Women with ovarian cancer that has recurred after chemotherapy survived longer after treatment with cediranib, a biological therapy, according to research presented at the 2013 European Cancer Congress in Amsterdam, The Netherlands.
Cediranib, which is taken in pill form, is an inhibitor of a cell signalling process involved in formation of tumor blood vessels, which are essential for tumor growth. It is the first oral inhibitor of its kind to show an improvement in the time before patients’ disease progresses and in overall survival. The drug is a tyrosine kinase inhibitor, a type of biological therapy that blocks vascular endothelial growth factor (VEGF) receptors that control the development of blood vessels required for tumor growth.
Professor Jonathan Ledermann, Professor of Medical Oncology at UCL Cancer Institute, University College London, United Kingdom, presented these first results from ICON6, which is an international, randomized, double-blind, academic clinical phase III trial of cediranib.
“In women whose ovarian cancer had been treated with platinum-based chemotherapy together with cediranib given during and after the chemotherapy, we found that the time before the tumour started to grow again was extended by an average of 3.2 months. This sounds like a modest increase but represents about a 30% improvement, with overall survival also increased by a similar amount, to an average of 2.7 months over a 2-year period of follow-up,” he said.
A total of 456 patients whose ovarian cancer had recurred were enrolled in the trial in 63 centers from the United Kingdom, Canada, Australasia, and Spain. They were randomized to receive platinum-based chemotherapy together with a placebo (the reference arm of the trial), or cediranib 20 mg a day during chemotherapy followed by placebo for 18 months (concurrent arm of the trial), or cediranib 20 mg a day during chemotherapy followed by cediranib as a maintenance treatment (maintenance arm).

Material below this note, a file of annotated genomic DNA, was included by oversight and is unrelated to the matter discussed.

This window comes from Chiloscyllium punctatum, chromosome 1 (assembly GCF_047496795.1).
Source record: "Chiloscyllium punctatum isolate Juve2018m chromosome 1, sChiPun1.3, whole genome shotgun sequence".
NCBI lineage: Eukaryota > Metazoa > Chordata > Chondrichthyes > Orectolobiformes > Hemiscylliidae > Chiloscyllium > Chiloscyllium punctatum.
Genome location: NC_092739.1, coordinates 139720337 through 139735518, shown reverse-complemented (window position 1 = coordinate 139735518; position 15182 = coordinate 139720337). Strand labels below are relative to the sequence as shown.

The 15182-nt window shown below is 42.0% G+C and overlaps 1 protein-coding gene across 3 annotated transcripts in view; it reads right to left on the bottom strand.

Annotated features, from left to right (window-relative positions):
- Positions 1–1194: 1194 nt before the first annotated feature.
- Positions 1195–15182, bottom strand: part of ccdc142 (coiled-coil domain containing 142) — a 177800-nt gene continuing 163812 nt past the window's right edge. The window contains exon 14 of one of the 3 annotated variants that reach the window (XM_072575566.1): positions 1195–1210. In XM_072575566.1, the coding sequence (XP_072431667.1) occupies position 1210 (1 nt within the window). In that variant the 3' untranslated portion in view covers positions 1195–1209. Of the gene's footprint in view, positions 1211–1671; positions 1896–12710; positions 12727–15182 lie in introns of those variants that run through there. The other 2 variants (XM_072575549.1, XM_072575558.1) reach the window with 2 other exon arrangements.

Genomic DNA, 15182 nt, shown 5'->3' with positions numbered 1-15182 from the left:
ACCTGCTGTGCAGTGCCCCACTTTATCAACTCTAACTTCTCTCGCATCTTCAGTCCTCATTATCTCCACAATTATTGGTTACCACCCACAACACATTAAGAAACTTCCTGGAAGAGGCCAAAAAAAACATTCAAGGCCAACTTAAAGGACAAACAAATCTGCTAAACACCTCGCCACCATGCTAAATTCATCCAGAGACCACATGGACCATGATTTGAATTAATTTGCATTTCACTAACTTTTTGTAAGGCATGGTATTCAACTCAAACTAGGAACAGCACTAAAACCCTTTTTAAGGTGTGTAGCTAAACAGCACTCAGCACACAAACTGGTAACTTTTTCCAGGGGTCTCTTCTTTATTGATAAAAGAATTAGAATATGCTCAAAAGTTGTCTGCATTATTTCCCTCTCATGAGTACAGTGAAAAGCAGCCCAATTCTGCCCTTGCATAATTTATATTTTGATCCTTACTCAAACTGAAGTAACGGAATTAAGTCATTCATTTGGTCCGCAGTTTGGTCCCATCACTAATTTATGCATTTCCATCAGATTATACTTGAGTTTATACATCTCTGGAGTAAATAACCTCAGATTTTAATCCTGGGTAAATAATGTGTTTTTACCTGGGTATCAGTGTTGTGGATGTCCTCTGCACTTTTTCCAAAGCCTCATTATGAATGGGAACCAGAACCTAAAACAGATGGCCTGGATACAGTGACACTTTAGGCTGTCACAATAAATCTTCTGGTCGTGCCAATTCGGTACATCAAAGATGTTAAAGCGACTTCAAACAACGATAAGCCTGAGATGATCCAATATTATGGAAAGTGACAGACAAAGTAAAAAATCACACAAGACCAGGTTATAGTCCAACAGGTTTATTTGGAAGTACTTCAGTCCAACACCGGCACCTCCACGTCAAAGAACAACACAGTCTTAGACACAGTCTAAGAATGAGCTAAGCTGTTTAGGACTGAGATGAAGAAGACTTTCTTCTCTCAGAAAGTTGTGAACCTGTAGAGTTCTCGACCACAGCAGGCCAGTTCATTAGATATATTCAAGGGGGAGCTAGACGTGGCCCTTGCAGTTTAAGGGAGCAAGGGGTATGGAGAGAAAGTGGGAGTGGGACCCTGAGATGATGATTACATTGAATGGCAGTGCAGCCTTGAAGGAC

Previous studies with chemotherapy alone have shown that the time before patients experience disease progression following treatment for a relapse that is sensitive to platinum-based chemotherapy is an average of 8 to 9 months. These latest results show that cediranib in addition to chemotherapy increased the time before the disease progressed from 9.4 to 12.6 months over a period of 2 years, and extended overall survival from 17.6 to 20.3 months.
“These are ground-breaking data,” said Ledermann. “Cediranib is the first oral VEGF tyrosine kinase inhibitor that has been shown to delay tumour progression and improve overall survival in recurrent ovarian cancer. It is simple to give for a prolonged period and in most patients it is well-tolerated.” Adverse side effects included high blood pressure, diarrhea, and fatigue.
An increased survival time of nearly three months is significant in this group of patients. Ledermann said, “In previous ovarian cancer trials any improvement seen with each new treatment has been incremental… Trials showing an improvement in overall survival are uncommon. Cediranib produces an incremental improvement in progression-free survival and an incremental improvement in overall survival.”